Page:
Modeling the Empennage (2)

After some verification of the reference contours that I described in the previous week, I am coming back to modeling of the horizontal tailplane.

In the previous post I created the reference airfoil of its root rib. Now I copied it into a new object, straighten along the fuselage centerline, and finally extruded spanwise (Figure 33‑1):

Figure 33-1 Forming the basic contour of the horizontal tailplane

I checked the resulting shape, ensuring that the thickness of the tip ribs matches their counterparts on the photos (Figure 33‑2):

Figure 33-2 Checking the shape against the photo reference

When this base shape was verified, I started to form the curved contour of the tip. Basically, it was an arc, thus I shaped it by extruding and rotating subsequent mesh segments (Figure 33‑3):

Figure 33-3 Shaping the circular tips

Preparing the horizontal tailplane for such a mesh topology, I used the same number of rib vertices to form the leading and trailing edges of its root airfoil.

In the next step I created an additional gap in this mesh, at the point where it will be split between the stabilizer and the elevator (Figure 33‑4a):

Figure 33-4 Further modifications of the tip mesh (1)

Such a gap deforms the original circular contour of the tip. To restore its shape, I had to move a little two nearest vertices on each side of the gap. Facilitating this task, I used an auxiliary circle as the reference shape.

To fill the empty space inside the tip, I extruded the internal edges of the last rib (as in Figure 33‑4b).

I slid the last vertex of the edge that runs along the elevator leading edge, forming in this way the angle visible on the reference drawings (Figure 33‑5a). In fact, its location was re-checked on the reference photos, thus it lies in a slightly different place than you can see on the underlying scale plans.

Figure 33-5 Shaping the internal faces of the tip mesh

Of course, I also scaled the thickness of this newly formed “rib” (Figure 33‑5b), aligning it to the slope of the previous, trapezoidal segment of this tailplane.

In the next step I started to build different topologies in each part of this tip mesh. In the “stabilizer” part I joined the “tab” of the internal faces and the leading edge (Figure 33‑6a). In the “elevator” part, I removed the first and the last face of this tab, and shifted the vertices of the middle face, forming a thinner trapeze. Then I extruded the outer edge of this face several times, rotating them around the “corner” of the elevator leading edge. Note that each of these faces corresponds to a single mesh segment on the tip external contour (Figure 33‑6a):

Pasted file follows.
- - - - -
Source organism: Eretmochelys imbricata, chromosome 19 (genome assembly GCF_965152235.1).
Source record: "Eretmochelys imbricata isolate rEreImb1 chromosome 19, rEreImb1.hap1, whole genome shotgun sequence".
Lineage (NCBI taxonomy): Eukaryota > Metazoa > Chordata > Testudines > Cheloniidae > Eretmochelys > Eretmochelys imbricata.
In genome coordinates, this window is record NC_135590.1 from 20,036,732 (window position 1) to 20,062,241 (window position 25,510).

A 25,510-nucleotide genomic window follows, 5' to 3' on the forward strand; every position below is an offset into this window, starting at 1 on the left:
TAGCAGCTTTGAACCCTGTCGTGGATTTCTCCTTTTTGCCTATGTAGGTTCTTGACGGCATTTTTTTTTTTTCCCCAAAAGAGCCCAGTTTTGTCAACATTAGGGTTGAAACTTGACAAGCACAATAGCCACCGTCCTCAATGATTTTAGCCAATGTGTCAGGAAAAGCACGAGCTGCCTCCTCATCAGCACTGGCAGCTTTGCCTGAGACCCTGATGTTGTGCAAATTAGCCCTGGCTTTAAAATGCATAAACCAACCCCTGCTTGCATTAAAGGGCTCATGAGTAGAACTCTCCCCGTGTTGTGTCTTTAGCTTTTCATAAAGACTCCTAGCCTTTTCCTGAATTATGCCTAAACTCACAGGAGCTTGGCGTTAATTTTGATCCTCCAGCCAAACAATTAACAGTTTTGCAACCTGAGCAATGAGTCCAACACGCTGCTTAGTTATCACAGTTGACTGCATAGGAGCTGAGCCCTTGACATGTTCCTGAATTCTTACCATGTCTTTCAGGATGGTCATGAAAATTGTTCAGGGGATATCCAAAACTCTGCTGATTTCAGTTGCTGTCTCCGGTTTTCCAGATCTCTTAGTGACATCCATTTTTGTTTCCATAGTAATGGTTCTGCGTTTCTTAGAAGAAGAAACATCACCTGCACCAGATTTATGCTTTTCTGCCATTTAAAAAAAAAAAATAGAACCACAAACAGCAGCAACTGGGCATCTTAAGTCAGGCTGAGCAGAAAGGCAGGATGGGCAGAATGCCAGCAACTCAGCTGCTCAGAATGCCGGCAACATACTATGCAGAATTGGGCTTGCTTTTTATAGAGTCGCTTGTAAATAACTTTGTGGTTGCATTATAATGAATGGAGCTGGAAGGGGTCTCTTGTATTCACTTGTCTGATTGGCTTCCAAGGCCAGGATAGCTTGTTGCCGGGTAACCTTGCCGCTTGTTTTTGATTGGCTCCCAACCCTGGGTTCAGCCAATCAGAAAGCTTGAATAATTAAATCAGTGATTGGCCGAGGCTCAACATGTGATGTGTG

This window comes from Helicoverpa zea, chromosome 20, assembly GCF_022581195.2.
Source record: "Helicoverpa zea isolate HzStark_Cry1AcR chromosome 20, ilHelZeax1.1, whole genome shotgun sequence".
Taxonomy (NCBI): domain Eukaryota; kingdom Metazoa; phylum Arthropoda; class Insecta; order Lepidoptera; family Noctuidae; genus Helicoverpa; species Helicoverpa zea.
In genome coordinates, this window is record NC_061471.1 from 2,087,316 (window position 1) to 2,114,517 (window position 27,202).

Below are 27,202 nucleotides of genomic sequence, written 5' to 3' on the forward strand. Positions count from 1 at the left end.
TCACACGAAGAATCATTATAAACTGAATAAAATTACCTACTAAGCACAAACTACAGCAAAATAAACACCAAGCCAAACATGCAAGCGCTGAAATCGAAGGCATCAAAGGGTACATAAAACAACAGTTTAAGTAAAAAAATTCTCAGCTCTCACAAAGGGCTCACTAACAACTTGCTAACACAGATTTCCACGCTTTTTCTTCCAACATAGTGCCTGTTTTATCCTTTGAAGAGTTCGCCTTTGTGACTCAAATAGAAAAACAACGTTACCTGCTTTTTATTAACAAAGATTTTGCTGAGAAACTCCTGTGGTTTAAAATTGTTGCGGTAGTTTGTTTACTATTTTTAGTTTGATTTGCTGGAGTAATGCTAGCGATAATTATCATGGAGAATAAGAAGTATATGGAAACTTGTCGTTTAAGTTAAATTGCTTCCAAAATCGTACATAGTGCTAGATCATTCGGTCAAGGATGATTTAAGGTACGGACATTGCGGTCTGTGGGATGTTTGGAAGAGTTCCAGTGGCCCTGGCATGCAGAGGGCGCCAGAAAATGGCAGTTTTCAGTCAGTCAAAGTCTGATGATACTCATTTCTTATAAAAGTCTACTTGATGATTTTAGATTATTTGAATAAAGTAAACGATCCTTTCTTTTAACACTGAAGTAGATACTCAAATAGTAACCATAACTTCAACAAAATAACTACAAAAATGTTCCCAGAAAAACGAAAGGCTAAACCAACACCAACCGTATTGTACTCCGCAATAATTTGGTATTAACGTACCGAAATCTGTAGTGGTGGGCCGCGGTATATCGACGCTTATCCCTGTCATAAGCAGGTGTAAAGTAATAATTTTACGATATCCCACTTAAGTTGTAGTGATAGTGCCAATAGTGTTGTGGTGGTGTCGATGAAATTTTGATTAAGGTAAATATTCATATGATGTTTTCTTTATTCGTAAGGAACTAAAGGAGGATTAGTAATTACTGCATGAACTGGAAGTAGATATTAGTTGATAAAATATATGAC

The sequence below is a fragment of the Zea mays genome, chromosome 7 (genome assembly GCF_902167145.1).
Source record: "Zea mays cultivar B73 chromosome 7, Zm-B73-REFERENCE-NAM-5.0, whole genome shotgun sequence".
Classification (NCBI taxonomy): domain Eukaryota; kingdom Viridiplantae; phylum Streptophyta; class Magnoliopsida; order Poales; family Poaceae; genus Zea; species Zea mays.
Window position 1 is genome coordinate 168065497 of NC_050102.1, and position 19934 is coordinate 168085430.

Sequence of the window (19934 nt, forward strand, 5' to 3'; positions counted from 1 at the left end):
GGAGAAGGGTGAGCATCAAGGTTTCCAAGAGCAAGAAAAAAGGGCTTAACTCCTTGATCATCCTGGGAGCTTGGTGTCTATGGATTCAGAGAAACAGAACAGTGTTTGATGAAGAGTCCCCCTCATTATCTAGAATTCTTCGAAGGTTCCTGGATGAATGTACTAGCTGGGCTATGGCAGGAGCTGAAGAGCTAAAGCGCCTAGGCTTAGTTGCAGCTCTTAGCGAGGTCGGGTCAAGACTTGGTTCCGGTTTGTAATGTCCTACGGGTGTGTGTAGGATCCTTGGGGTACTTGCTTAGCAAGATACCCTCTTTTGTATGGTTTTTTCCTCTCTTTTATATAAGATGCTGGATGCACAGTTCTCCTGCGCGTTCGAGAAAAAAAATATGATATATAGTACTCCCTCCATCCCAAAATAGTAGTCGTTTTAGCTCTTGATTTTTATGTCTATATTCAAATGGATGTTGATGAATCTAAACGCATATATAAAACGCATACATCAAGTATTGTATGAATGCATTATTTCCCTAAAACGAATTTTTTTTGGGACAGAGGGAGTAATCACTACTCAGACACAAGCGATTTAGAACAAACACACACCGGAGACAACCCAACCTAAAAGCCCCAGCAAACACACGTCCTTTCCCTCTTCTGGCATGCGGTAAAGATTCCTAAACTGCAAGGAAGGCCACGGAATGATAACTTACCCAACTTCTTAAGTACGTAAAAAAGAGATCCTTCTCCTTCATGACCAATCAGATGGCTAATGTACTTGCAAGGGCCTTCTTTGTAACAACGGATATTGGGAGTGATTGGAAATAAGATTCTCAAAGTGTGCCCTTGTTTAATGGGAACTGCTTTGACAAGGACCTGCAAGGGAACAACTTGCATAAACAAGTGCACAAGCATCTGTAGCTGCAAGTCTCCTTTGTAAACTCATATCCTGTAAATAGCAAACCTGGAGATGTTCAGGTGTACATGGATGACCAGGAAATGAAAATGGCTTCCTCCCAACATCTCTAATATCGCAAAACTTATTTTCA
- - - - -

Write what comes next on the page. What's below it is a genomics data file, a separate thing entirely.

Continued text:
Figure 33-6 Further mesh faces, added to the tip

I also joined the “gap” in the tip contour into a single, “sharp” (Crease = 1) edge. (In fact, I should create it as a single sharp edge in the beginning). Such an arrangement allows me to quickly create an array of new faces that closed the tip of the elevator (Figure 33‑6b). Note that I filled the gap in the “corner” using two quad faces.

To match the topology of the elevator tip, I had to add additional “rib” to the stabilizer mesh. I did it in three steps. First, I created edges that joined the corresponding vertices of the tip external contour and the internal faces (Figure 33‑7a). Then I split them by half (using the Subdivide command). Finally I used all these vertices to create new faces (Figure 33‑7b):

Figure 33-7 Filling the internal faces of the tip

Note that I had to create a single triangular face near the leading edge (Figure 33‑7b). Fortunately, the mesh curvature in this place is low enough that it does not disturb the resulting, smooth shape of the tip.

When the overall shape of the tailplane was ready, I split it into the stabilizer and elevator objects. I did it by copying the original object and then removing the “elevator” part of its mesh faces (Figure 33‑8a):

Figure 33-8 Separation of the stabilizer and elevator

Similarly, I removed the “stabilizer” faces from the elevator object (Figure 33‑8b). Ultimately I also simplified this mesh by removing one of its “longeron” edges. (It seems that the tip contour in the front view requires just a three-point curve).

The elevator of the SBD Dauntless had an oval leading edge (it was the aerodynamic compensation, an area shifted in the front of the hinge line). I started to form this element by inserting on the symmetry plane a circle (consisting 12 vertices) (Figure 33‑9):

Figure 33-9 Beginning of the elevator leading edge

Then I extruded it spanwise, adapting its radius to the local airfoil thickness (Figure 33‑10a):

Figure 33-10 Shaping and joining of the leading edge

In the next step I removed the rear faces from the leading edge cone, and joined it with the rest of the elevator mesh (Figure 33‑10b).

The presence of a single middle edge in the elevator tip allowed me to remove similar edge from the stabilizer tip (Figure 33‑11a):

Figure 33-11 Finishing touches

Of course, it would be even easier to not create this edge at all — but this is typical situation, when I modify the initial concept of the mesh topology during the progress of the work. Figure 33‑11b) displays the resulting tailplane assembly.

In this source *.blend file you can evaluate yourself the model from this post.

In the next post I will describe my work on tailplane fairing.






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